FOR IMMEDIATE RELEASE:
March 12, 2019
Sam Yu, NAKASEC
Sophia Qureshi, SAALT
Elaine Sanchez Wilson, SEARAC
Washington, DC – Asian American organizations welcome the introduction of the Dream and Promise Act. The bill, introduced by Reps. Lucille Roybal-Allard (D-CA 40), Nydia Velazquez (D-NY 7), and Yvette Clarke (D-NY 9), provides a majority of undocumented immigrants eligible for the Deferred Action for Childhood Arrivals (DACA) program and individuals with status under the Temporary Protected Status (TPS) and Deferred Enforced Departure (DED) programs a pathway to citizenship.
There are more than 11.5 million undocumented immigrants, 1.7 million of whom are Asian American, living in the United States. The top five countries of origin for Asian American undocumented individuals are India, China, South Korea, the Philippines, and Vietnam. The legislation would protect over two million individuals from detention and deportation by creating a permanent pathway to citizenship for these populations. Furthermore, approximately 120,000 Asian American DREAMers and 15,000 Nepali Americans who currently live in the United States through the TPS program would benefit from the process created in this bill.
Quyen Dinh, Executive Director of Southeast Asia Resource Action Center (SEARAC), states:“We applaud the leadership of Reps. Roybal-Allard, Velazquez, and Clarke for introducing this bill. It is an important step for immigrant communities and, if passed, would provide more than 9,000 Vietnamese Americans with a permanent pathway to citizenship. Our communities are hopeful that this act will create a strong foundation and pave the way for additional legislation that liberates all members of our communities from the fear heightened detentions and deportations inflict. And as Congress moves this bill forward, we must ensure that we do not divide immigrant communities into those deserving and undeserving of protections by utilizing only model immigrant narratives. SEARAC will continue to work with members of Congress to pass the Dream and Promise Act and fix our fundamentally broken immigration system to create humane immigration processes that protect Southeast Asian American families from the trauma of detention and deportation and reunite our families in the United States.”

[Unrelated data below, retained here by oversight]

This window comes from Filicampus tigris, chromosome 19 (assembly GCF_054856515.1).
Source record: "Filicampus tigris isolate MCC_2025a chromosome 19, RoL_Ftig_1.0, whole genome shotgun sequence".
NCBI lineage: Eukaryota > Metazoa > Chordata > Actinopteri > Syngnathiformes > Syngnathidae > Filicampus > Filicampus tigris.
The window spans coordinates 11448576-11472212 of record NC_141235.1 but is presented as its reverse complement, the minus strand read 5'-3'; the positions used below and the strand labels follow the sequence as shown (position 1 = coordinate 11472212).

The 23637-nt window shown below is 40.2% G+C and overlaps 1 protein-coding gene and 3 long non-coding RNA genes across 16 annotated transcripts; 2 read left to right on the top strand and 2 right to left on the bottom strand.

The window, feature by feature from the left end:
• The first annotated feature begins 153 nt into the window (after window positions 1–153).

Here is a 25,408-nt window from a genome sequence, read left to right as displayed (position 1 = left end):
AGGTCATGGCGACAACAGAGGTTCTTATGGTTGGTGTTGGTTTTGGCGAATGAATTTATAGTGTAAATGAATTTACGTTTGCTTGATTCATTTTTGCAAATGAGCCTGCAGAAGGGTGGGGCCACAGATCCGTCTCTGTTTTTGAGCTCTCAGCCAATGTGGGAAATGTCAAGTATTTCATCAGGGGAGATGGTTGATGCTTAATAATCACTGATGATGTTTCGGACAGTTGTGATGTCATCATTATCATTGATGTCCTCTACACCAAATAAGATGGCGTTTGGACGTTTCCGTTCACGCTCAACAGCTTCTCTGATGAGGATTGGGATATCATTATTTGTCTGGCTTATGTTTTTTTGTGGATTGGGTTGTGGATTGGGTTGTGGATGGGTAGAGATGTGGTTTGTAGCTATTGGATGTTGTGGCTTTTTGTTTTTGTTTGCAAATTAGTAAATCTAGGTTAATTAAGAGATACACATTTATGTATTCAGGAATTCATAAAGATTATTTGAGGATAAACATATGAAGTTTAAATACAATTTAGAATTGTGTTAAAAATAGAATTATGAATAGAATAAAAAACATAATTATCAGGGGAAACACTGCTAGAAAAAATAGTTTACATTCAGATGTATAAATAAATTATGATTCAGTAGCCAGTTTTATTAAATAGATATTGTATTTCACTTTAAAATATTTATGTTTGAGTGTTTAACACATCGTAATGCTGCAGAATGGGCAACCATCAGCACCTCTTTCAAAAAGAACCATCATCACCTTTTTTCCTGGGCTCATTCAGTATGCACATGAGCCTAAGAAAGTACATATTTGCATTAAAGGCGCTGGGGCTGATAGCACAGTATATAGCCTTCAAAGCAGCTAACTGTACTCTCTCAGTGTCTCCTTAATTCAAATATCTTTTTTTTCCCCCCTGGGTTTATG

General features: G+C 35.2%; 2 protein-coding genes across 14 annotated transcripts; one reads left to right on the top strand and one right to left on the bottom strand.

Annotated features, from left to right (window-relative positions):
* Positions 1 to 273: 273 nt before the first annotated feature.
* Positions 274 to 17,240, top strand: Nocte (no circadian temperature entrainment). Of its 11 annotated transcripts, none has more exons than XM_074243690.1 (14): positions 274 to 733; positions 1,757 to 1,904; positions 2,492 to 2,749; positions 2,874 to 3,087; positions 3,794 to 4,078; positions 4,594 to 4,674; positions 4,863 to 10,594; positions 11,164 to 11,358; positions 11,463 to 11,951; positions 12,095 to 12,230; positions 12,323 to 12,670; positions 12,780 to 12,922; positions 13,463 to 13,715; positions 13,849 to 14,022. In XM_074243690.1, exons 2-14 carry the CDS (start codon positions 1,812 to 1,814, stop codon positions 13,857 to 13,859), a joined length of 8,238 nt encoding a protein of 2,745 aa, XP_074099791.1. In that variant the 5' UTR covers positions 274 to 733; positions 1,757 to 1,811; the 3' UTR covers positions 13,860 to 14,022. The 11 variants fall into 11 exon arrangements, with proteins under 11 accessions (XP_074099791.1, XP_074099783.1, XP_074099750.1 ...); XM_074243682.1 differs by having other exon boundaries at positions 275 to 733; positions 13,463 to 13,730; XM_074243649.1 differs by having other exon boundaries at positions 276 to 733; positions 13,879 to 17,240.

Suman Raghunathan, Executive Director of South Asian Americans Leading Together (SAALT), states:“We welcome the introduction of the Dream and Promise Act, which sets out to provide a long awaited pathway to citizenship for over two million individuals, including those with DACA, TPS, and DED. The South Asian community in the United States alone has over 23,000 Dreamers and 15,000 Nepali Americans with TPS who will directly benefit from this legislation. While Congress embarks on this important step, we will continue to follow the leadership of DACA, TPS, and DED holders, who advocate for policies that would uplift all – rather than legislation that would benefit one immigrant community at the expense of another. We must not allow any compromises that would undermine this hard work and deliver this bill’s protections for the price of increased enforcement and other harmful and unnecessary additions. We look forward to building on this legislation to improve our entirely broken immigration system to ensure that all immigrant families are protected from detention, deportation, and denaturalization.”
Birdie Park, DACA Recipient with National Korean American Service & Education Consortium (NAKASEC), states:“We are excited about forward motion in Congress for immigrant youth, TPS holders, and those with DED. We call upon our members of Congress to be courageous and not negotiate anything harmful for our communities onto this bill.”
Founded in 1994, the National Korean American Service & Education Consortium (NAKASEC)’s mission is to organize Korean and Asian Americans to achieve social, economic, and racial justice. NAKASEC maintains offices in Annandale, Virginia, Chicago, Illinois and Los Angeles, California. NAKASEC has affiliates in Chicago (HANA Center), Los Angeles and Orange County (Korean Resource Center), and Virginia (NAKASEC VA).